Suzanne Groah, the doctor who heads the rehabilitation hospital’s Spinal Cord Injury Research program, says the lifetime cost of keeping the most severely injured spinal cord patients healthy can run into the millions. For patients who are less disabled, the cost can be up to half a million dollars.
Even with the best care, their life expectancy is shorter, with a bedsore possibly leading to surgery or a bladder infection to death. Just this year, a man rolled into one of the group meetings newly legless after developing an infection. No one in the room seemed shocked.
It isn’t clear how many people in the Washington region are confined to wheelchairs because of gun violence. Statistics on violently acquired spinal cord injuries aren’t kept in most places, either by local health departments or law enforcement agencies.
The District was one of just 20 places across the nation that provided detailed data between 2006 and 2011 to the National Spinal Cord Injury Statistical Center in Birmingham, Ala., which keeps the most extensive database in the country.
In a 2010 report from the center, provided to The Washington Post by the rehabilitation hospital, most places listed “vehicular accidents” as the No. 1 cause of spinal cord injuries. Only in the District did more people suffer spinal cord injuries from violence than car accidents, and the overwhelming majority were African American.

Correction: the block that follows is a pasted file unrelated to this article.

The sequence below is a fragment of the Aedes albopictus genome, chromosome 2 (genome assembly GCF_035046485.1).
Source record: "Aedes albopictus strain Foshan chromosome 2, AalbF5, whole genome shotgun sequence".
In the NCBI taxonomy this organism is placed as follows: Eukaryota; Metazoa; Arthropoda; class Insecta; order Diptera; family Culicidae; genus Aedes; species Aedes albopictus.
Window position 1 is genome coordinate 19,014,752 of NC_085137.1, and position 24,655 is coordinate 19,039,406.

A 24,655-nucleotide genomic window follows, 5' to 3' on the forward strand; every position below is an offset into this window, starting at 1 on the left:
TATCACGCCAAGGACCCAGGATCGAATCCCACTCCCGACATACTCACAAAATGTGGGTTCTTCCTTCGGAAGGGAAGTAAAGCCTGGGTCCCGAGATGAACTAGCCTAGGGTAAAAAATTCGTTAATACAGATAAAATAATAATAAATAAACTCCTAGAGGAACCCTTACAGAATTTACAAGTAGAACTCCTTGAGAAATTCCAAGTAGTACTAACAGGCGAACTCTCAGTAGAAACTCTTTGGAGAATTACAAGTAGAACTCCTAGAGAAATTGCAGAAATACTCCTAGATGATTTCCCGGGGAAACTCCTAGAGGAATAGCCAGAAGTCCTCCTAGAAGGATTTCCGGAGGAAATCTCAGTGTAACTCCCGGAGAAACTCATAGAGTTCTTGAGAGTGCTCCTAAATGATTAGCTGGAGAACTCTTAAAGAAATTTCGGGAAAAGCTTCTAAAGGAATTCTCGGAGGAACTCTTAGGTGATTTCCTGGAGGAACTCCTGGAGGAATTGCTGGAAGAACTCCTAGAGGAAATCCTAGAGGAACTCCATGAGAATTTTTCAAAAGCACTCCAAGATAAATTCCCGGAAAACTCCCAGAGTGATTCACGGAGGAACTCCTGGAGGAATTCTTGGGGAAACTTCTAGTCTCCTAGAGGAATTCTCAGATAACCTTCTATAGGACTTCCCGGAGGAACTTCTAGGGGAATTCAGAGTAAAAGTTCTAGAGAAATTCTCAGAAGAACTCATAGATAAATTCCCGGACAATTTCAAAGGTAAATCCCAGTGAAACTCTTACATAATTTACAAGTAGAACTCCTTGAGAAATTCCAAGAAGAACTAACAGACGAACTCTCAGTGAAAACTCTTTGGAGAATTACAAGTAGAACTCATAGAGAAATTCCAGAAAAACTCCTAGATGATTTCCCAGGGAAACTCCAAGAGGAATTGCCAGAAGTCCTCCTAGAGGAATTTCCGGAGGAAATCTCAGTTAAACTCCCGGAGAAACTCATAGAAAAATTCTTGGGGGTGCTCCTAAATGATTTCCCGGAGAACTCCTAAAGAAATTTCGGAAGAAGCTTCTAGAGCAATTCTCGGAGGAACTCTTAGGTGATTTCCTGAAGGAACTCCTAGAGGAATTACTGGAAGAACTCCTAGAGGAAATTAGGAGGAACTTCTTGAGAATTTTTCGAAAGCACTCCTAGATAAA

Gordon estimates that hundreds of men in the city have been confined to wheelchairs as a result of violence. He has seen more than 100 people, most of them gunshot victims and almost all of them black, rotate through the hospital’s voluntary support group since it was created more than two decades ago. Some come for a meeting or two while in the hospital. Others return year after year.
He and the hospital’s staffers have come to expect only one thing: There will always be a new member.
Uni, whose real name is Corie Davis, lies flat in bed with his chest exposed and a white towel draped over his lap. The fingers on his hands curl inward, uncooperative as he reaches for a bottle of Dove deodorant. Using his mouth as a cup holder, he secures the container between his lips and moves both hands in a clockwise motion to twist the contents upward.
Before his injury at 20, Uni could get dressed in minutes. Now 33 and a quadriplegic, the process takes time and requires the help of a government-financed aide who comes to his apartment in Northeast Washington daily.
He has no idea how much his care costs, just that Medicare and Medicaid pay for most of it. He says he stopped opening the bills long ago.